Bug 441163 - Linux Fedora 8 changes to DST on wrong day
Linux Fedora 8 changes to DST on wrong day
Status: CLOSED NOTABUG
Product: Fedora
Classification: Fedora
Component: kernel (Show other bugs)
8
x86_64 Linux
low Severity low
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Assigned To: Kernel Maintainer List
Fedora Extras Quality Assurance
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Reported: 2008-04-06 18:45 EDT by Gregory Kizior
Modified: 2008-04-08 02:15 EDT (History)
1 user (show)

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Doc Type: Bug Fix
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Last Closed: 2008-04-08 02:15:49 EDT
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Description Gregory Kizior 2008-04-06 18:45:35 EDT
In California, daylight saving time changed to PDT on March 9th. After that
date, my dual-boot (WindowsXP) machine showed Fedora 8 one hour behind Windows. 
I blamed Windows and set Windows 'back' one hour to agree with Linux.
I used the NTP feature in "Adjust Time & Date" to make sure Linux was right.

Today, the old "change to DST" date, Fedora 8 shows the time to be 10:45 when it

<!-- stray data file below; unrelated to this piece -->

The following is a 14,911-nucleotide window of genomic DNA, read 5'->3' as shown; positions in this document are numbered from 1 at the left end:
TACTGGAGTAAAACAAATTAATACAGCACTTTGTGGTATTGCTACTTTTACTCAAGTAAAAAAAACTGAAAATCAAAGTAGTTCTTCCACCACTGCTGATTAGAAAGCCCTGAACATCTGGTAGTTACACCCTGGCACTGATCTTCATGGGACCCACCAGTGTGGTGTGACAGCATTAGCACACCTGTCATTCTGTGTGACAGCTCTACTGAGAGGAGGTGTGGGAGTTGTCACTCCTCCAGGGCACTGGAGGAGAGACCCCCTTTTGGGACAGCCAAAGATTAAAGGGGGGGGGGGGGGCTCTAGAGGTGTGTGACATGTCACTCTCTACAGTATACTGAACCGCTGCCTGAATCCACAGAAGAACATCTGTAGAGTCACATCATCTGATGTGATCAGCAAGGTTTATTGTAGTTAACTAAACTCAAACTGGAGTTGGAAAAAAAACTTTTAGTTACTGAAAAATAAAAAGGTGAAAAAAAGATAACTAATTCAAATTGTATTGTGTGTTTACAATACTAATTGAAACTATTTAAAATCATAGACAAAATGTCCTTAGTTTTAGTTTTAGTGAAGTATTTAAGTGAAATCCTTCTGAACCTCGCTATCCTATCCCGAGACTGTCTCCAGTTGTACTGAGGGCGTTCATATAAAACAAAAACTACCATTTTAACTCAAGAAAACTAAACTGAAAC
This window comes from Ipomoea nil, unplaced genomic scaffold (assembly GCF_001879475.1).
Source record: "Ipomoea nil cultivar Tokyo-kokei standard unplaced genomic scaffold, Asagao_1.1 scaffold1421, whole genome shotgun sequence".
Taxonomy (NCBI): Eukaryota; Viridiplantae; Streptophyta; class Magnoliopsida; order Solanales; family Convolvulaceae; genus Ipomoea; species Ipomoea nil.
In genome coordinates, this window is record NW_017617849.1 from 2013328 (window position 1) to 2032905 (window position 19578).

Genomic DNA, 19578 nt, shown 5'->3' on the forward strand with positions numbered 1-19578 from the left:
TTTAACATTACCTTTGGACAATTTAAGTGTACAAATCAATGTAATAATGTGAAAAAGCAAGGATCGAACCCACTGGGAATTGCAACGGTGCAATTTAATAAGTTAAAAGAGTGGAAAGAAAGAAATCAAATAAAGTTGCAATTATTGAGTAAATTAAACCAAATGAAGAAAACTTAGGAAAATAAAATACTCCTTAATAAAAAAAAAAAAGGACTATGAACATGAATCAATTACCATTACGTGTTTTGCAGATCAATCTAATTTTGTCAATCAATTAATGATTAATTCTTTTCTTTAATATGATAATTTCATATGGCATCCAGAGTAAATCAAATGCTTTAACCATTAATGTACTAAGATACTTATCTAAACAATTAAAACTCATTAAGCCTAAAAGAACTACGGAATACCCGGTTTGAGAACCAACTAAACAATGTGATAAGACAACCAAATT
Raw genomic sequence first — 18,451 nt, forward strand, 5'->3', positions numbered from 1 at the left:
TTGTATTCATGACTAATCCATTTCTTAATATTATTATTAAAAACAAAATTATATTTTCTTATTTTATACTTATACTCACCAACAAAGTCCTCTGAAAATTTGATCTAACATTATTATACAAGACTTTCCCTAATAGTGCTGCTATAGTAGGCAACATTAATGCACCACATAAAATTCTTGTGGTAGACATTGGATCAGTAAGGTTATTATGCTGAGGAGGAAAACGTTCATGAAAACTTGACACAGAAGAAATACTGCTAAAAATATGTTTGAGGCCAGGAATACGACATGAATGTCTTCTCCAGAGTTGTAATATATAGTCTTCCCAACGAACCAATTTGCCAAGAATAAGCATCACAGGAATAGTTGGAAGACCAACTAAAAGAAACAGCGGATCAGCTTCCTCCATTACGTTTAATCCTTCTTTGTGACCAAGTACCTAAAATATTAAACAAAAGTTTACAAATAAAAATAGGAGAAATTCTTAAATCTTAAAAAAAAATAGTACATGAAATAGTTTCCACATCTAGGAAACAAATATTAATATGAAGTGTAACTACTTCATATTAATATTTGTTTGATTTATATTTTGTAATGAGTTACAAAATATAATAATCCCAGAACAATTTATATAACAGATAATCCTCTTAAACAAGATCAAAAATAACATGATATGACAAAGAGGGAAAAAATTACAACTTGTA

is really 11:45.

So it seems Fedora 8 is doing the DST adjustment on the old date.

It would be very annoying to have to manually adjust the time twice a year. I
transfer files between Windows and Linux regularly and expect the timestamp on a
file to be correct.
Comment 1 Dave Jones 2008-04-06 20:02:52 EDT
Jakub, any ideas if tzdata is somehow related to this ?
I'm not clear how this could be a kernel bug, as it has no notion of dst
changeover dates.
Comment 2 Jakub Jelinek 2008-04-07 03:36:52 EDT
The tzdata for America/Los_Angeles is correct since September 2005.  So if it
changes time at the wrong date, you must be using a wrong timezone.  Try:
date -d '2008-03-08 00:00 UTC'
date -d '2008-03-11 00:00 UTC'
date -d '2008-04-05 00:00 UTC'
date -d '2008-04-08 00:00 UTC'
/usr/sbin/zdump -v /etc/localtime | grep 2008
and then with explicit America/Los_Angeles timezone:
TZ=America/Los_Angeles date -d '2008-03-08 00:00 UTC'
TZ=America/Los_Angeles date -d '2008-03-11 00:00 UTC'
TZ=America/Los_Angeles date -d '2008-04-05 00:00 UTC'
TZ=America/Los_Angeles date -d '2008-04-08 00:00 UTC'
/usr/sbin/zdump -v America/Los_Angeles | grep 2008
Comment 3 Chuck Ebbert 2008-04-07 19:25:45 EDT
If you are dual-booting Linux and XP you pretty much have to do the DST
adjustment manually.

XP requires you to keep the CMOS clock in local time and writes the new time to
the clock when it updates for DST. Since XP uses local time Linux must also use
that for the hardware clock. Then on or after the day DST changes they will both
update the clock and it will end up advancing by two hours.
Comment 4 Jakub Jelinek 2008-04-08 02:15:49 EDT
In private mail the reporter said he was actually mistakenly using the
Pacific/Tijuana timezone rather than America/Los_Angeles.

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